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Category Archives: Type

The Loveliest Living Fossil

Jonathan Hoefler writing on his blog at Hoefler&Co:

Nº was the number sign before # became a number sign, and it refreshingly serves this one and only purpose. Compare the #, which when preceding a number is read as “number” (“#1 in my class”), but when following a number means “pound” or “pounds”²² If you’re curious what the # symbol has to do with the abbreviation lbs.,here’s one possible missing link. (“70# uncoated paper”), leading to printshop pile-ups like “#10 envelope, 24# bond.” To programmers, a # can mean either “ignore what follows” (as in a Python comment) or “use what follows” (when referencing a page fragment, or a Unicode value in html.) To a proofreader, a # means “insert space,” so in the middle of a numbered list, the notation “line #” does not mean “line number,” but rather “add a line space.” Because of #’s resemblance to the musical symbol for “sharp” (♯), it’s a frequent stand-in for the word “sharp,” and often the correct way of rendering a trademarked term such as The C# Programming Language. The # is rapidly assuming musical duties as well, especially in online databases, leading to catalog collisions like “Prelude & Fugue #13 in F#.” How fortunate a designer would be to have a numero symbol, with which to write “Prelude & Fugue Nº 13 in F#,” or “Nº 10 Envelope, 24# bond.” […]

The Nº is a reminder that typography exists to serve readers, and that readers do not live by semantic punctuation alone.

Why Typography Matters — Especially At The Oscars

My first thought when the wrong film was announced for Best Picture was, why didn’t the presenter’s catch the error? Then the correct card was shown on screen and the reason became clear, incredibly poor design. Here’s a great explanation:

oscars-best-picture-2017Benjamin Bannister writing for freeCodeCamp:

I would imagine there are multiple redundancies so that something like this does not happen — especially at the Oscars! But there’s one thing the Academy possibly didn’t consider, or forgot, for this year’s winner cards: typography. […]

That’s horrible typography. I will emphasize horrible again. Horrible. Or to be nicer, not good. Look at it again. Of course, anyone could’ve made the same honest error!

The words “Best Actress” is on there — at the very bottom — in small print!

You are on television with millions of people around the world watching. You are a little nervous, and you have to read a card. You will most likely read it from top to bottom (visual hierarchy) without questioning whether the card is right. That look on Warren’s face was, “This says ‘Emma Stone’ on it.” Faye must’ve skipped that part and was caught up in the excitement and just blurted out, “La La Land.”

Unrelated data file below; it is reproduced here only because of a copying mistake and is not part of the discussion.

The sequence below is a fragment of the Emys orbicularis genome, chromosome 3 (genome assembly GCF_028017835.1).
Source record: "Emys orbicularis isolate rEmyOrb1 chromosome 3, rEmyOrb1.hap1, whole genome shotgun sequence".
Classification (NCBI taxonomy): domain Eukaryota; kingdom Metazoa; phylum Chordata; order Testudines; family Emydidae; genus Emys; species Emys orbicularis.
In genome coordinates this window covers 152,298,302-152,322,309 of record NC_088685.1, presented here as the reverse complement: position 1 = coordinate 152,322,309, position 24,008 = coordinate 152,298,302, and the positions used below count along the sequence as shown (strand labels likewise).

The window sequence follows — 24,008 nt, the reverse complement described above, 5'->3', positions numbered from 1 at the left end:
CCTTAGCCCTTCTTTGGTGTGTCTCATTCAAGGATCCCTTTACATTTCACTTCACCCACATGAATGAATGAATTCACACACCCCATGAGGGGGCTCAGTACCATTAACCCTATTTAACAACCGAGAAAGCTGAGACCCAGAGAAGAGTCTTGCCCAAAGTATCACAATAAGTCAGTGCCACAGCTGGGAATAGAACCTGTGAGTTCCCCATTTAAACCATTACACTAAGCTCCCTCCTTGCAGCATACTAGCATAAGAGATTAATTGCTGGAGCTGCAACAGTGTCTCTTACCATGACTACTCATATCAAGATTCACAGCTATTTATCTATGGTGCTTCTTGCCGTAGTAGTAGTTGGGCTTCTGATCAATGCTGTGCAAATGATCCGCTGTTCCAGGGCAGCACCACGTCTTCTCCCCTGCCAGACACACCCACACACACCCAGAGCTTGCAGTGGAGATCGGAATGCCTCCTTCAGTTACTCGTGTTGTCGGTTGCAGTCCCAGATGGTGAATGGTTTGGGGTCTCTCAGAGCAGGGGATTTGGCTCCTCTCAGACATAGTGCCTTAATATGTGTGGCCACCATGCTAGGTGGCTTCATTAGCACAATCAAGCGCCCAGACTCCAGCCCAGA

I don’t blame Faye or Warren for this. This was the fault of two entities: whoever was in charge of the design of the winning card (Was it really a design? C’mon), and the unfortunate person who handed them the wrong envelope.

Beyond Helvetica: Type is hot

Lucia Moses at Digiday:

Type is hot. Fonts are a booming business, as evidenced by a rise in font studios, independent designers and demand by brands and normals alike. Blue-chip companies like Ford and Citibank as well as storied publications like The Atlantic are commissioning custom fonts in search of a unique look. […]

At least 203 new type foundries were established from 2004 to midway into 2013, compared with 126 the previous decade, according to a census by Typographica, a reviewer of typefaces.

If you’ve been using the same font for a while, or simply chose a font because you happened to have it on your computer, now is a great time to check out your options. There are some really great typefaces out there from the unusual to modernized classics.

A beginner’s guide to kerning

Janie Kliever at designschool.canva.com:

Have you ever looked at a word or phrase you’re typesetting and something just looked off about it?

It might just be a kerning problem. Kerning refers to the amount of space between two letters (or other characters: numbers, punctuation, etc.) and the process of adjusting that space to avoid awkward-­looking gaps between your letters and improve legibility.

It’s important to note here that kerning is a visual exercise; it’s about the perceived amount of space between letters rather than the actual distance between them. Kerning involves adjusting your typography to look right rather than creating mathematically equal spacing.

Kerning may seem like an unnecessary or unimportant detail, but adding it as a quick extra step at the end of your design workflow can make a big difference in helping typography-­focused projects look polished.

Software has gotten much better at kerning and word spacing but a bit of manual kerning is still sometimes necessary to make it look “right.” It’s also important to remember that not all software is the same. And even if you use the right layout software with the right settings, you can still be let down by a poorly spaced font.

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